Before you even get to options, make sure everyone gets a chance to talk and tell their side of the story. Like I mentioned above, breaking down the idea of one option, talking together and listening together opens one's mind to other choices and the potential consequences.
Entrapment in Escalating Conflicts: A Social Psychological Analysis By Brockner & Rubin available [here] and I am sure many other places
Beyond Intractabilty reviewed the above book [here]
Today's edition is if you pressed for time to give out your most valuable tips on communication, what would it be?
Tip one: I would say listen to what others are saying, don't just 'hear them'. Listening to them gives you valuable information and when you want more, ask an open ended question. Listen more than you speak.
Tip two would be when you do speak, chose your words and how you say them very carefully.
Tip three would be do not let emotions get the best of you. Stay calm, be the peace you want to see in others! Letting emotions get the best of you prevents you from fully being present to listen effectively and even worse, you will most say things you did not want to say.
What would you say?
The Ombuds Office at the University of Hawaii (talk about a dream job!) gives out these three tips (from here):
What you say and how you say it
*Use neutral language. Describe what you saw or heard. What sights and sounds would a video cam have recorded? "Edit out" any judgment, criticism or interpretation of what was seen or heard. * Own the message. I feel, I wish, I hope, I would like to ask. Let the conversation be about your needs or values, not what is (perceived to be) wrong with the other person, or what that person did or did not do.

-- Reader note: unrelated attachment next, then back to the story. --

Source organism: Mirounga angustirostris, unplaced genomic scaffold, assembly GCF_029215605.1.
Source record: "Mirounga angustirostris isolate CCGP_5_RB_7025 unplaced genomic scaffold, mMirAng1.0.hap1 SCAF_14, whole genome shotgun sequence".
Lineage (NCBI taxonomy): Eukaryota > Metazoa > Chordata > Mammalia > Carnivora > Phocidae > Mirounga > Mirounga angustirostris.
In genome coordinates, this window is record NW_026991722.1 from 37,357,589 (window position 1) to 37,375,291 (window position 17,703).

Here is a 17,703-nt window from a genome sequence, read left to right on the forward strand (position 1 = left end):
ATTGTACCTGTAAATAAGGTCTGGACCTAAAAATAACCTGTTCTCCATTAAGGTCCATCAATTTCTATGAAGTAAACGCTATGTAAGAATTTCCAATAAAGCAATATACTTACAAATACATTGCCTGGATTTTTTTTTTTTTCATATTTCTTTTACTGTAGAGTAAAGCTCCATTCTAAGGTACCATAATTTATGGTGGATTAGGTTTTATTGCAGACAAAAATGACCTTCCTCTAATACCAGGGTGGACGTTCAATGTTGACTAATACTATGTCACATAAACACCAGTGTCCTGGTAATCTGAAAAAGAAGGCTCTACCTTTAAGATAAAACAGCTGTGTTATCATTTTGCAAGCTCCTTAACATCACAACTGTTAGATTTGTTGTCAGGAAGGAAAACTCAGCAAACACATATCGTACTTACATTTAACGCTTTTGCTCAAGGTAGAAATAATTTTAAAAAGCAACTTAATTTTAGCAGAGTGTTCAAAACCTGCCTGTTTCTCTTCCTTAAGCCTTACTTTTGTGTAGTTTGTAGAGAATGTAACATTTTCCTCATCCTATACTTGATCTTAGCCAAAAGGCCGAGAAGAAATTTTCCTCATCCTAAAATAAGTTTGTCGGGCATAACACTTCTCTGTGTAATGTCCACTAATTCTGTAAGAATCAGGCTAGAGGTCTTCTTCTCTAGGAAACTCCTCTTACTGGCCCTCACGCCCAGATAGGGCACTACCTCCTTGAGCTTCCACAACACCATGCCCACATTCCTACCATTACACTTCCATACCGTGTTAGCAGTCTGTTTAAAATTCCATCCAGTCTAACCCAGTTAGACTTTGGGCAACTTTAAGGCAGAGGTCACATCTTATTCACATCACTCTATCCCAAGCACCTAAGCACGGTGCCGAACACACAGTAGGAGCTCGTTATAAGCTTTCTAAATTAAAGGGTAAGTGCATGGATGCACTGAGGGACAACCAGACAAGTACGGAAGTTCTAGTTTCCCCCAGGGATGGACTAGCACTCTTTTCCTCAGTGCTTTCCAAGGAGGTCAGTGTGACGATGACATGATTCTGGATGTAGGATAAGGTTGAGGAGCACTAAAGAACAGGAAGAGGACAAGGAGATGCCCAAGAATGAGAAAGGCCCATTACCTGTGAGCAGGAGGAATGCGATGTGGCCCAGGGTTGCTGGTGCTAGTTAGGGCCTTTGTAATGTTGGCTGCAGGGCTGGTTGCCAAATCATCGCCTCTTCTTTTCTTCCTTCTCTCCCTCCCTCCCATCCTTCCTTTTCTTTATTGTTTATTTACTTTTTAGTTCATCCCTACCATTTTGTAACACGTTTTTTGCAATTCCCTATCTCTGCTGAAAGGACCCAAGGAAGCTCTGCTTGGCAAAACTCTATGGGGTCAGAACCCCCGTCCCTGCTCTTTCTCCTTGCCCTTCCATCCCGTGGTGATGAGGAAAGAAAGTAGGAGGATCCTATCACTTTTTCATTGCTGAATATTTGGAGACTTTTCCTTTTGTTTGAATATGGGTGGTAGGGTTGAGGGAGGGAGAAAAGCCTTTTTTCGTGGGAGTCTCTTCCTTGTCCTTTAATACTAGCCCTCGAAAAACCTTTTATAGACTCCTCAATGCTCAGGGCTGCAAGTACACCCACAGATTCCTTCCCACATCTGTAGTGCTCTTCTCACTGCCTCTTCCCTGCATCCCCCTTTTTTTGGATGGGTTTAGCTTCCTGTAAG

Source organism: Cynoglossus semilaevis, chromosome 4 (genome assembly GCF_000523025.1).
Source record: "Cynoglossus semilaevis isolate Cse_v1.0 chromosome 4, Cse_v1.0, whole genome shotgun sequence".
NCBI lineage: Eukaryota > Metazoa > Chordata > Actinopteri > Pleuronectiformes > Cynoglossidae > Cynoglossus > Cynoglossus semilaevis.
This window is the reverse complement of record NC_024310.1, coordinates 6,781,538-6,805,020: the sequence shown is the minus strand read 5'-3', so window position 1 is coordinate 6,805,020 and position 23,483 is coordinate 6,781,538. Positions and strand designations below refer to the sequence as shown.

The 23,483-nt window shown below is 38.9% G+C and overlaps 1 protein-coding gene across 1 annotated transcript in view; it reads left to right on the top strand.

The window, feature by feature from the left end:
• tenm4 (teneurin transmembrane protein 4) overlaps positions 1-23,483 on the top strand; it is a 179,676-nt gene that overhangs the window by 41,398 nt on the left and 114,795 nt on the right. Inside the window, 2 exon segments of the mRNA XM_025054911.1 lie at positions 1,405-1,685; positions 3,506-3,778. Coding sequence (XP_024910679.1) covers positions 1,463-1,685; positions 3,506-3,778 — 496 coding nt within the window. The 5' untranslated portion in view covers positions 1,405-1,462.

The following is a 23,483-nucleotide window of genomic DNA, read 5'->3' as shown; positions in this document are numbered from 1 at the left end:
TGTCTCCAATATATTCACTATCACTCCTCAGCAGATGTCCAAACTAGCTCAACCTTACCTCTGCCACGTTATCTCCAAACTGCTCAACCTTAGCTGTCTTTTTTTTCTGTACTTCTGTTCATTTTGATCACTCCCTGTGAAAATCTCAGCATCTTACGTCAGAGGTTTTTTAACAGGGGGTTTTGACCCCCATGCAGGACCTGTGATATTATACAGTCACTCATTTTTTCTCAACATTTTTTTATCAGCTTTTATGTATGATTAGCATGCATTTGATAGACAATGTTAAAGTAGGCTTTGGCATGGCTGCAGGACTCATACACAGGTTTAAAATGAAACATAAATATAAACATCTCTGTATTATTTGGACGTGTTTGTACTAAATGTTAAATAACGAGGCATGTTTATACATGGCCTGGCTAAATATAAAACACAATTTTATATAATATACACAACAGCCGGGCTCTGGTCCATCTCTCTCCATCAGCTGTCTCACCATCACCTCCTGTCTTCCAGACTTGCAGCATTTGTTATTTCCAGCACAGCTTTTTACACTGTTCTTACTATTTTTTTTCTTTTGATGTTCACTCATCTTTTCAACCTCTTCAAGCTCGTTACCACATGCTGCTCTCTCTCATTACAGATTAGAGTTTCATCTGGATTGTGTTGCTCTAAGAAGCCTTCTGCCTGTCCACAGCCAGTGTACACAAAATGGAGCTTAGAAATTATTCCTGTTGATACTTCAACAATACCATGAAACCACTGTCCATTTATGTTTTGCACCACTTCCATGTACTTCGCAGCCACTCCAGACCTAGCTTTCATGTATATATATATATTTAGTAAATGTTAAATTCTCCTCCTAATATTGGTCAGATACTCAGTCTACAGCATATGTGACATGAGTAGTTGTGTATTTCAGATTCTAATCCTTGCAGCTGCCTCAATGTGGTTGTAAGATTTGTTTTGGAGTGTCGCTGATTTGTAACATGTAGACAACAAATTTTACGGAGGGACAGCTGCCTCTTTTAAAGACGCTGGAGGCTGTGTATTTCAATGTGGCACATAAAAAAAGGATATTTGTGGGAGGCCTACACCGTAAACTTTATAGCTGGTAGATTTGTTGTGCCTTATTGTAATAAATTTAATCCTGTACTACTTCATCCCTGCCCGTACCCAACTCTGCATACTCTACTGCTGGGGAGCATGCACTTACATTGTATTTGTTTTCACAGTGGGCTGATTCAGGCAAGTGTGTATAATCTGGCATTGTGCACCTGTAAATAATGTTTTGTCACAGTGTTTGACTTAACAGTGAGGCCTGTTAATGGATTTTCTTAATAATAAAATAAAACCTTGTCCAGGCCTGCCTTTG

What you hear and how you hear it
*Try to empathize with what the other person is feeling. By offering empathy you are simply creating a connection with the person - not stating that you agree with what was done or said.
*Acknowledge and make sure you understand the information being given to you. It's often helpful to repeat what you heard to make sure you got it right.
What you do with the information
*Seek to understand the interests (needs, values, wants) of the other person. Ask for help in understanding why they are important to him or her.
*Search for common ground and a better future. Focus on what is desirable and possible now - you can't negotiate the past.
Check out their great site [here]
Culture, race, and ethnicity: Our varying cultural backgrounds influence us to hold certain beliefs about the social structure of our world, as well as the role of conflict in that experience. We may have learned to value substantive, procedural and psychological needs differently as a result, thus influencing our willingness to engage in various modes of negotiation and efforts to manage the conflict